Posts Tagged ‘Vita-mix’

Quinoa or Millet “Crumbles” (ground beef substitute without soy or gluten)

January 2, 2011

One of the hardest things for me, is that all of the pre-made vegan crumbles (Boca, Morningstar, etc.) are soy and gluten based. I like having some non-bean texture in my tacos, and something other than “just veggies” on a pizza or pasta dish. This recipe is adapted from the recipe “Walnut Wheat Crumbles” in the cookbook “Tasty Vegan Delights.” It works equally well with millet or quinoa, though millet takes longer to cook initially, and I like the flavor of quinoa better, as well as it being a complete protein.

This recipe doubles easily (and if you have room for more pans in your oven, could be multiplied even more, though I can only fit a double recipe in my vita-mix at a time.) It’s a good recipe to start in the morning on a day when you’ll be home most of the time, and won’t need the oven for anything else. I usually start it around lunch time, and stir the crumbles in the oven every hour or so, until I go to bed, then I turn off the oven and leave the pans in overnight. By morning they are done!

Quinoa Crumbles

Ingredients:

  • 1 cup walnut or pecan pieces, or meal (meal is less expensive, and we’ll be pulverizing it anyway, but I usually get walnut pieces)
  • 4 1/2 cups of water (divided into 1 cup, 1 cup, and 2 1/2 cups)
  • 1/4 cup onion powder
  • 3t garlic powder
  • 1t  salt (I use sea salt that still has the minerals in it for better nutrition and flavor)
  • 2 cups quinoa (or millet)

Directions:

  • In your vita-mix combine the nuts and 1 cup of water, and blend on high until smooth.
  • Add another 1 cup of water, and the onion powder, garlic powder, and salt, and blend to combine.
  • Pour the mixture into a pot (a single recipe needs about a 3 quart pan, and if you double it, keep in mind it does foam, and it does expand, so make sure your pot is big enough!
  • Add the last 2 1/2 cups of water, and bring the mixture to a boil.

    Boiling on the stove...don't let the light color fool you, these will be nice dark brown crumbles!

  • Add the quinoa or millet and cook until most of the water is absorbed. (When it starts to look like a porridge or oatmeal consistency.) Quinoa took about 20 minutes for me, and the millet took a lot longer.
  • Remove the mash from the heat, and let it cool for a while (about 1/2 an hour or so) and it will thicken more
  • Divide the mixture into a couple of pans: Cookie sheets with a lip edge work well, but large (9″x13″ or so) casserole dishes work too. If you have only smaller pans, us more of them. You don’t want the mixture to be too deep in each pan.

    Here they are, still quite wet, but looking a bit more brown.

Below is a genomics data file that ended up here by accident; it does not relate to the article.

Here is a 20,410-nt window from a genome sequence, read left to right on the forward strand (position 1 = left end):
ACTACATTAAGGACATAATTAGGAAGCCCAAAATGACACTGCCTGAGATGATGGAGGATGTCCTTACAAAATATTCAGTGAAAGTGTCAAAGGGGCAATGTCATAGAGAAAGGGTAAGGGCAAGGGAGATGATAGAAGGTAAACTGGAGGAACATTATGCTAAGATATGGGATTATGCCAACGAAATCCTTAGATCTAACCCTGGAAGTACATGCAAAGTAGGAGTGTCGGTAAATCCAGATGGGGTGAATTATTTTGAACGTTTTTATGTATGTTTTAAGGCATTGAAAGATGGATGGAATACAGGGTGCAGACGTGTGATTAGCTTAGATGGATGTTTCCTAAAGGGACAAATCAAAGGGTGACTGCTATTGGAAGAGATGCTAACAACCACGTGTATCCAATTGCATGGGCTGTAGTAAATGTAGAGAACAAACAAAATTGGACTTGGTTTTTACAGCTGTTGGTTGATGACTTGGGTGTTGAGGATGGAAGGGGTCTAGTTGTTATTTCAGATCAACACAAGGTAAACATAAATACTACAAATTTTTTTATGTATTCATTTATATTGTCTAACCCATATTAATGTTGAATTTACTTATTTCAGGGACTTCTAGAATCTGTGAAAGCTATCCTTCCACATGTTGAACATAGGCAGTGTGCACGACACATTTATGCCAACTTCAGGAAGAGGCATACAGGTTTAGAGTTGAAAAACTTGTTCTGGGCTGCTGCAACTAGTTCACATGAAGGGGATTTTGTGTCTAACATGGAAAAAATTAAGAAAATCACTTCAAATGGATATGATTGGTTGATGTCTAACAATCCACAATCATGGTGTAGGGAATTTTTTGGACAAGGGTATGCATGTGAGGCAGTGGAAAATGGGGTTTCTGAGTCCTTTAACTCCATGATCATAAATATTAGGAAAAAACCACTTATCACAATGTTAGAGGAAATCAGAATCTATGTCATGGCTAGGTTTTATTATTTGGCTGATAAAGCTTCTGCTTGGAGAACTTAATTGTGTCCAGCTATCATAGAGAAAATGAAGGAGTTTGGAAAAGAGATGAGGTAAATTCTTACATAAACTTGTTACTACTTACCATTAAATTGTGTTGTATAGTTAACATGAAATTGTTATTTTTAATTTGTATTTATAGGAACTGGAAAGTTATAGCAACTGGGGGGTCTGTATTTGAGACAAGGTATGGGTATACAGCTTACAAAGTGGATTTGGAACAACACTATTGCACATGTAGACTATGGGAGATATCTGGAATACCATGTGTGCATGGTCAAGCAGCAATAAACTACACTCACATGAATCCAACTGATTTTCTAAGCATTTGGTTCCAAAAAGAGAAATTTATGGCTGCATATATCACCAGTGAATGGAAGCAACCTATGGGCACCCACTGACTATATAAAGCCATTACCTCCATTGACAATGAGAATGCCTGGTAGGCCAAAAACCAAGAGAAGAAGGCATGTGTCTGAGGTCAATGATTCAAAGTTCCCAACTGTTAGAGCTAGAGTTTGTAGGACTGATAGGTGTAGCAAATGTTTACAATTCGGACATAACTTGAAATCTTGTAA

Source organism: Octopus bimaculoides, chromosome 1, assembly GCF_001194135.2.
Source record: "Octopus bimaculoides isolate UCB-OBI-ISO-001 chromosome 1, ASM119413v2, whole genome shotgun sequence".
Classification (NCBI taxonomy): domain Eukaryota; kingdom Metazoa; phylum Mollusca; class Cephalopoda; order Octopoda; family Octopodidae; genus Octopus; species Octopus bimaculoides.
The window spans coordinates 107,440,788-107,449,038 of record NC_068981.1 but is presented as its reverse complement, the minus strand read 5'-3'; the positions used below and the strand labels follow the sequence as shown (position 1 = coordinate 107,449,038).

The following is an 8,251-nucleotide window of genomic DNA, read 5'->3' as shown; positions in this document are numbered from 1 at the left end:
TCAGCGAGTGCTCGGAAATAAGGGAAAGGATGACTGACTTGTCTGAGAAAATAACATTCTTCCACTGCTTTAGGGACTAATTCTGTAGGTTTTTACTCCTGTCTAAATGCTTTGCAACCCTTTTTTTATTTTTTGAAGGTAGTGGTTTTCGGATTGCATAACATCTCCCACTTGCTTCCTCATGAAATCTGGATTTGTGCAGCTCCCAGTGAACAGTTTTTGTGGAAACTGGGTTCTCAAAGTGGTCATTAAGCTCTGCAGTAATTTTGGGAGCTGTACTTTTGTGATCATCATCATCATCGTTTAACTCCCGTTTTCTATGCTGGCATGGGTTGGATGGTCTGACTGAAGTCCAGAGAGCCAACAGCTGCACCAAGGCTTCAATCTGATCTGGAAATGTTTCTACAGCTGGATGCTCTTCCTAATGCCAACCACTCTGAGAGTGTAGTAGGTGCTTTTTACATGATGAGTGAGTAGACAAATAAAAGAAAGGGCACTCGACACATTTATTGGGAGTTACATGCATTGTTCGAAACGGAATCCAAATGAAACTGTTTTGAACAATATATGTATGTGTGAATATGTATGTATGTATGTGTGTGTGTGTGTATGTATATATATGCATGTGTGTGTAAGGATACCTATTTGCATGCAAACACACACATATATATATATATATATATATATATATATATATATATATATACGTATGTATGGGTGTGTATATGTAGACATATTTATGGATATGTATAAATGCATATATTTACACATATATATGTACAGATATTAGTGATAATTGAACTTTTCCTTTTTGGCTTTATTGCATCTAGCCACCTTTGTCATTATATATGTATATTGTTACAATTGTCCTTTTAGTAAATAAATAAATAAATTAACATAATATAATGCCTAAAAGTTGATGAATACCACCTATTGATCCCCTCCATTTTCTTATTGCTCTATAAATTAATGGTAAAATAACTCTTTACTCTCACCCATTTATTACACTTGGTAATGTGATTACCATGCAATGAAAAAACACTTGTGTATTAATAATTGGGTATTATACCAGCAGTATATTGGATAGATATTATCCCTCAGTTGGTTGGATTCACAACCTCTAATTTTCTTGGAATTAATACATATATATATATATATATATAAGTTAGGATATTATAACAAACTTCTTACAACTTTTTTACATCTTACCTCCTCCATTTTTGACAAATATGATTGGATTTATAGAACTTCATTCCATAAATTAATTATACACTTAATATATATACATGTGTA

• Put the pans in the oven at 200*
  • Stir every hour our so, flaking and fluffing the crumbles as they dry. If you have pans on multiple racks you’ll want to rotate them as well (move the ones from the bottom to the top, and vice versa.) Do this for about 6 or 7 hours. They should really be getting darker brown and crunchy.
  • Turn the oven off, leave the door closed, and go to sleep. In the morning, you’ll have perfect crumbles. Divide them into freezer bags, and freeze them.
  • A single batch makes enough for the equivalent of 2# of “browned ground beef.”

    A generous 2 cups of crumbles is just about equal to a pound of "browned ground beef"

Using them:
I prefer them to have a bit of crunch, so I don’t add a lot of liquid back to them. If you use them in a recipe that has liquid already (like chili) there’s no need to reconstitute them at all. I recommend adding them towards the end of the cooking time.
If you want to reconstitute them (say for sloppy joes or tacos):

  • Put 2 cups of crumbles into a small pot.
  • Choose a liquid you’d like to use (water is fine, but for more flavor you might want to use broth or soup. For tacos I use salsa!) You’ll need up to 2 cups of this liquid.
  • Add the liquid a little bit at a time, stirring it in.
  • When the crumbles are the consistency you like, stop adding liquid, and use them in your recipe!

I use them crunchy in “nacho” type dishes, stir them into chili just before serving, or mix them into homemade tomato sauce the last minute or so of cooking.

I made a double recipe, and so packaged it into 4 "pound" packets of about 2 1/4 cups each. Don't forget to label them! They're ready for the freezer now (or to use!)

This recipe could easily have other seasonings put in from the beginning, if you know you’re going to use it for a specific type of dish. I think if I found a “smoke” flavor that was safe for me to eat, adding that would make these work as a “bacon bit” type crunchy topping for baked potatoes or salads. I do that with them as they are anyway. Let me know your favorite ways to use these crumbles, or your favorite variations. Enjoy!

Creamy Roasted Broccoli Soup

November 1, 2010

So pretty in a jar, ready to share with friends!

In the last post I said that I thought the roasted Broccoli & Cauliflower (or either alone) would make a good soup. Here’s the yummy recipe I made. I was in a hurry so didn’t take a lot of pictures (in fact I only took one, of the soup in a jar ready to go to our friends house for dinner!) There weren’t any leftovers either 🙂

Ingredients:

Directions:

  • This works best in a Vita-Mix or other powerful blender, but if you don’t have one, you can add the ingredients to the liquid more slowly.
  • Put the Roasted Broccoli and nut milk in the blender and puree on high until smooth
  • Add the cashews and sugar and blend again until smooth.
  • If you have a Vita-mix, your soup is now nice and warm and ready to eat!
  • If you don’t have a Vita-mix, pour your soup into a medium saucepan and heat over medium heat until warmed through.

This made 2 quarts of soup, and 4 of us finished it as a light dinner with salad. It tastes very different from traditional cream of broccoli soup in a good way!